From property to possessions and savings, many people may have a plan as to what they wish to happen to their estate following their death. However, it seems that funds which would typically be expected to be passed on to loved ones after death are instead being given earlier by many people, in an effort to help first-time buyers get a mortgage and step foot onto the property ladder.
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According to new research, 40 percent of UK first-time buyers receive inheritance funds early, to contribute to their first home deposit.
The research from online mortgage broker and lender Habito, found that this figure jumps to a staggering 60 percent in London, and 45 percent in the South East.
The mortgage broker said Londoners are almost a third (31 percent) more likely to receive their inheritance early in order to help get on the property ladder than any other region in the UK.
The survey also found that 80 percent of people living in the capital have been offered a form of financial support from their families to help with a home deposit.
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Mortgage deposit: Giving inheritance funds are a way in which families are helping first-time buyers (Image: GETTY)
Mortgage deposits can be a challenge to amass – and inheritance money may be helping some (Image: GETTY)
It might not come as a surprise that Londoners looking to get on the property ladder are in need of some help, with Halifax recently finding the average London deposit is £106,000 or 26 per cent of the average house price in the city.
So, how are families giving their grown-up children the financial support they need for a deposit?
There are numerous ways which have proved popular, and it seems that for 59 percent, this is done by tapping into their own savings.
Meanwhile 40 percent said this was giving as inheritance.
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The research found that borrowing was another way in which the Bank of Mum and Dad have been helping their adult children, with 32 percent borrowing more against their family home and 28 percent taking out a loan.
Moving elsewhere was another method, with 27 percent saying they downsized in order to release money to pass on.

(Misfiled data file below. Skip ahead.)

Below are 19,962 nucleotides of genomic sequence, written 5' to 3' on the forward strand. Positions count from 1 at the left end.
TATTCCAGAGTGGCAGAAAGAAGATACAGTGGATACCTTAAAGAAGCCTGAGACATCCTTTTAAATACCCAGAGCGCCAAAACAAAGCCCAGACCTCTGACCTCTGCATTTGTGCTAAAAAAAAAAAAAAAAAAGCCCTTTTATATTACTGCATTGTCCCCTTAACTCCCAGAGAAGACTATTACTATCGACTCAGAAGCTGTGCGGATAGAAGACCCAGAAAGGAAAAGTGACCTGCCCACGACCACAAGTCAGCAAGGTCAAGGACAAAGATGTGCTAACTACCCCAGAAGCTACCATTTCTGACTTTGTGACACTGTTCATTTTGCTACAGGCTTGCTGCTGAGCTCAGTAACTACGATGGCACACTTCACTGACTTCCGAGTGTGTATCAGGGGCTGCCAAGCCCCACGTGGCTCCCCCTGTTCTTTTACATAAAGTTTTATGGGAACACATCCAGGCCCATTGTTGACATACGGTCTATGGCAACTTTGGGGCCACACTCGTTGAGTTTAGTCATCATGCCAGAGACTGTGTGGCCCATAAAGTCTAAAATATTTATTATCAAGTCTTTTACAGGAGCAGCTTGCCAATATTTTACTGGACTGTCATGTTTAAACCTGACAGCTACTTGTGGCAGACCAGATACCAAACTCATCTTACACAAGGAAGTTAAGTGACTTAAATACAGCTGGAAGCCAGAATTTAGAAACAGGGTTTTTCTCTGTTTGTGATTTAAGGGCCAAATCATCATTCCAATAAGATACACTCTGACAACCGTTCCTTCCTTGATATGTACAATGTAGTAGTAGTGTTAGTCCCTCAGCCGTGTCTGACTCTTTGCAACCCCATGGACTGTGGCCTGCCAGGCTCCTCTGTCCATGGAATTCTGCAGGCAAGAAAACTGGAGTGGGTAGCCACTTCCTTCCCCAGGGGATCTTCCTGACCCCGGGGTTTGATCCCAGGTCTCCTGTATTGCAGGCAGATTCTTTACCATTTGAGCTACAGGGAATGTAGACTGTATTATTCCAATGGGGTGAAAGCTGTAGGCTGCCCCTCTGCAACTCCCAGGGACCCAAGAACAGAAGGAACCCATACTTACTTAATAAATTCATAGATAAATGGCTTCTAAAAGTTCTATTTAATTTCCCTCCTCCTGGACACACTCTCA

Daniel Hegarty, CEO and co-founder of Habito, said: “While first time buyers really drove the property market last year, it’s clear that most have to rely on help from their families who are going to incredible lengths to help get their adult children get on the property ladder.
“The Government urgently needs to do more to address the barriers to homeownership.
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“The need for detail and clarity on the Conservatives’ ‘First Homes’ policy, designed to provide homes for local people at a discount of at least 30 percent, and their new market for “lifetime” fixed-rate mortgages, is pressing for the Spring Budget in a few weeks’ time.”
Rosita Janulion, a mortgage expert at Habito, commented: “For those that can’t rely on family help there are Government buying schemes – such as Help to Buy and Shared Ownership that are worth exploring as they might work for you.
“Also, keep in mind that ‘average prices’ vary hugely from borough to borough, so don’t take ‘average London price’ to mean everywhere across the city; there are more affordable neighbourhoods.”
Some people may wonder whether they can pass on their money to children and what it means in relation to Inheritance Tax.
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Usually, there is no Inheritance Tax to pay on small gifts which are made out of normal income, such as Christmas or birthday presents.
These types of gifts are known as “exempted gifts”.
There is no Inheritance Tax to pay on gifts which are exchanged between spouses or civil partners, meaning a person can give their other half as much as they like during their lifetime, provided hey live in the UK permanently.
However, gifts which are not exempt may be subject to Inheritance Tax after a person dies.
A seven-year rule is in place, meaning non-exempt gifts given within this time may be subject to Inheritance Tax – however these rates are tapered.
This means the rate varies, and this depends on how long it has been between the gift being given and the death.